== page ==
Henry Philip Hope, the former one-time owner of the Hope Diamond, renounced the pearl. Today, the gem is a permanent resident of the British Museum of Natural History – and can be admired in its outstanding royal montage.
It is possible that the Hope Pearl set the tone for an unprecedented popularity of baroque pearl jewelry pieces, especially the baroque drop earrings bearing the fascinating beauty of the Hope gem and making any woman wearing them stand out of the crowd.
Known as The Pilgrim or the Wanderer (not be mistaken for La Pellegrina) is still one of the most famous pearls in past and present history. The gem was discovered off the coast of Panama in the 16th century, and it was presented to King Phillip II of Spain. As we said before, back in the day, men (royalty, high military officials, ambassadors, etc.) were wearing pearls as a status of social position, wealth, power, and wisdom. King Phillip however, gifted the pearl to his newly wedded bride Queen Mary of Spain.
The pearl is said to have been found by African slaves in the waters off The Pearl Islands of Panama. Its uniqueness resides in the fact that it is one of the most symmetrical and perfect-shaped in the world. La Peregrina is pear-shaped, weighing 223.8 grains (almost 56 karats) and by the time, it was discovered it was the largest pearl ever found in the world. Its path, however, didn’t stop with Queen Mary.
The Famous Fate of La Peregrina
After her death, the pearl entered the Crown of Spain collection and was worn by subsequent queens: Margaret of Austria, Elisabeth of France, and Mariana of Austria.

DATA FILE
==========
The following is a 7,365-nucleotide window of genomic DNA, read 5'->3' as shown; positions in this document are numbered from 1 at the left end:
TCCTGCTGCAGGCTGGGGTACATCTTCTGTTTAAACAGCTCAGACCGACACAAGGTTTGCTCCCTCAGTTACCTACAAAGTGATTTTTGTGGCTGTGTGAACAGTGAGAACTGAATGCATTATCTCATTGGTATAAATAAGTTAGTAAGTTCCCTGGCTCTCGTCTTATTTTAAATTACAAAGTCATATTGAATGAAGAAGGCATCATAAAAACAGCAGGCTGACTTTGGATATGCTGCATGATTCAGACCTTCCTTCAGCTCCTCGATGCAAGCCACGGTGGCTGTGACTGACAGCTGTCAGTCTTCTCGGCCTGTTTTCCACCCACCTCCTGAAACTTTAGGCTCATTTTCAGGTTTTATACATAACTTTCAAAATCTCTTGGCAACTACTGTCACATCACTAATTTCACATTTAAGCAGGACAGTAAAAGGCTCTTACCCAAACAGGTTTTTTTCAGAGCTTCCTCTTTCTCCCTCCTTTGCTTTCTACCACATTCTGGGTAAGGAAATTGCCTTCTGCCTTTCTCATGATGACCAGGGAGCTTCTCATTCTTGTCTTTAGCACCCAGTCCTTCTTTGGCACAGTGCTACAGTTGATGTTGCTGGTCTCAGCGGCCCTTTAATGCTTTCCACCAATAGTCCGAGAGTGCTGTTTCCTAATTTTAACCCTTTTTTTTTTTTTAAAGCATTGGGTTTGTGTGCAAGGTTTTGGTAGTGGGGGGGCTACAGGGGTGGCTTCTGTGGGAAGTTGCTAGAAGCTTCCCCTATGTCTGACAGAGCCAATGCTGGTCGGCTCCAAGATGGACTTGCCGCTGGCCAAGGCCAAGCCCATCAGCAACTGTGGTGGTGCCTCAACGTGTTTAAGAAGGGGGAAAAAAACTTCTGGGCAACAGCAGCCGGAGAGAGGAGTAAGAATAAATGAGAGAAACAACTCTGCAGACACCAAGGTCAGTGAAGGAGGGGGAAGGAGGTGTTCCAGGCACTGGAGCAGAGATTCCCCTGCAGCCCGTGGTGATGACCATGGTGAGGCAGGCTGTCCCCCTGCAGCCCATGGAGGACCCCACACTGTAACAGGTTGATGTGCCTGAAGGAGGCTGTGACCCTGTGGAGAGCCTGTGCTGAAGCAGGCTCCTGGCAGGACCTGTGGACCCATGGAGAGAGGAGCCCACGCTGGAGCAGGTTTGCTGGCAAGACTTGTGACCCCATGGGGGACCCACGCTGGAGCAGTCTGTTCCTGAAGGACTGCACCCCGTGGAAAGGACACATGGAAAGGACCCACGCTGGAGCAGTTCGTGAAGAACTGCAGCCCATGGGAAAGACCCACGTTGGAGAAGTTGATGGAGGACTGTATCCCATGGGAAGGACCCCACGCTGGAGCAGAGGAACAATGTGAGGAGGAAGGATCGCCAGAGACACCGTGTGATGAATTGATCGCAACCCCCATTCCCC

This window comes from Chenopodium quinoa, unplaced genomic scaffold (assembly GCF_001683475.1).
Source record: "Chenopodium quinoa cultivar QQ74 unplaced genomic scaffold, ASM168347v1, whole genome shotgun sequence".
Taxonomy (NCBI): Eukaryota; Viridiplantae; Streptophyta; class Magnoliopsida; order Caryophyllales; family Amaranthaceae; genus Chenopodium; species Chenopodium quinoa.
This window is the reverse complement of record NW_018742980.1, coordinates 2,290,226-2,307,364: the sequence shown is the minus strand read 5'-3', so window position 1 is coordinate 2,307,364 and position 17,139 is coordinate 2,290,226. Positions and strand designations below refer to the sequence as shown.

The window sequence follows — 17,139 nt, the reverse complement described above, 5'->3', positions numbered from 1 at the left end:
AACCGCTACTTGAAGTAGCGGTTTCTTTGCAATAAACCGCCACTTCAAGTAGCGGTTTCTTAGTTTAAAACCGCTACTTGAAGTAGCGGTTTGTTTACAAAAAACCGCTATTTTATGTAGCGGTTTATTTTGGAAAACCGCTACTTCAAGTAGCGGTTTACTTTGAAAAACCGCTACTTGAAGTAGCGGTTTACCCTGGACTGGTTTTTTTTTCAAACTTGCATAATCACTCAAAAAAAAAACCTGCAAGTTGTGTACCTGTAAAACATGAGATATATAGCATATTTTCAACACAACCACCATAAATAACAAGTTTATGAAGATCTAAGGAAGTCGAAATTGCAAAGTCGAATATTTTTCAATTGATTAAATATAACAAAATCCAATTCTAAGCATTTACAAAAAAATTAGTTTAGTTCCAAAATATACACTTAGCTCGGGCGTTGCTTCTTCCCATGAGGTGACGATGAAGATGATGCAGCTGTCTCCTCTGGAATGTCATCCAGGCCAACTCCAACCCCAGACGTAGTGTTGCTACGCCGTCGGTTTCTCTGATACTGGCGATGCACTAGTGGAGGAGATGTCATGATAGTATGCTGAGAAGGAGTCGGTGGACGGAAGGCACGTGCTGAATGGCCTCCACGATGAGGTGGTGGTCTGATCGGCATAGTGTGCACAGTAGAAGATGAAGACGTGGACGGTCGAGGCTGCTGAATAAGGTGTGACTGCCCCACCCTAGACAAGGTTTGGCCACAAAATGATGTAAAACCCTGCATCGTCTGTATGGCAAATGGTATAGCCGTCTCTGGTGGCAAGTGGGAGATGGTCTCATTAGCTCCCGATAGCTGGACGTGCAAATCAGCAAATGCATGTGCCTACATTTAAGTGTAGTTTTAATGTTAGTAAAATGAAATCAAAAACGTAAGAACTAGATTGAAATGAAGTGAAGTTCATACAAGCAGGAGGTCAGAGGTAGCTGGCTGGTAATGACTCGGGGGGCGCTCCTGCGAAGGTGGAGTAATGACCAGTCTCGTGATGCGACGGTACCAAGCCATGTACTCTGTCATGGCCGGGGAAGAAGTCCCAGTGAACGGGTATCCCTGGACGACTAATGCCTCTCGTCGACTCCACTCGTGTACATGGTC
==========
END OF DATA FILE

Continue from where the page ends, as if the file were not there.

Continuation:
King of Spain Joseph Bonaparte left the pearl to his nephew, future Napoleon Bonaparte III of France. It was lost and found twice in recent times, ending up in Sotheby’s in London in 1969. After that, Richard Burton bought the pearl for his wife Elizabeth Taylor (during their first marriage) as a Valentine’s Day gift.
Famous actress Liz Taylor, a passionate advocate for pearls and jewelry, wore it on a pearl necklace montage together with others, diamonds, and rubies. The necklace has been sold in an auction at Christie’s in New York as a part of Taylor’s collection for a record price of almost $11 million. It boosted the gem’s status as one of the most famous pearls that also amounted to quite a fortune.
La Peregrina proved once and for all that pearls could and should be part of any woman’s jewelry collection. Moreover, the daring montage promoted by Liz Taylor convinced fashion designers and jewelers to get as creative as they could. This is why today we have diamond-styled pearl jewelry pieces becoming a staple of elegant, sophisticated and visionary women.
These little natural gems have made a breathtaking comeback in the fashion world as of late, regaining their rightful place among the most precious possessions of mankind. Today, we see pearls mixed with diamonds and other gemstones, adding their subtle charm to wedding dresses, evening gowns, and even casual outfits, proving once and for all that pearls are timeless – true bits of divinity left for us mortals here to love.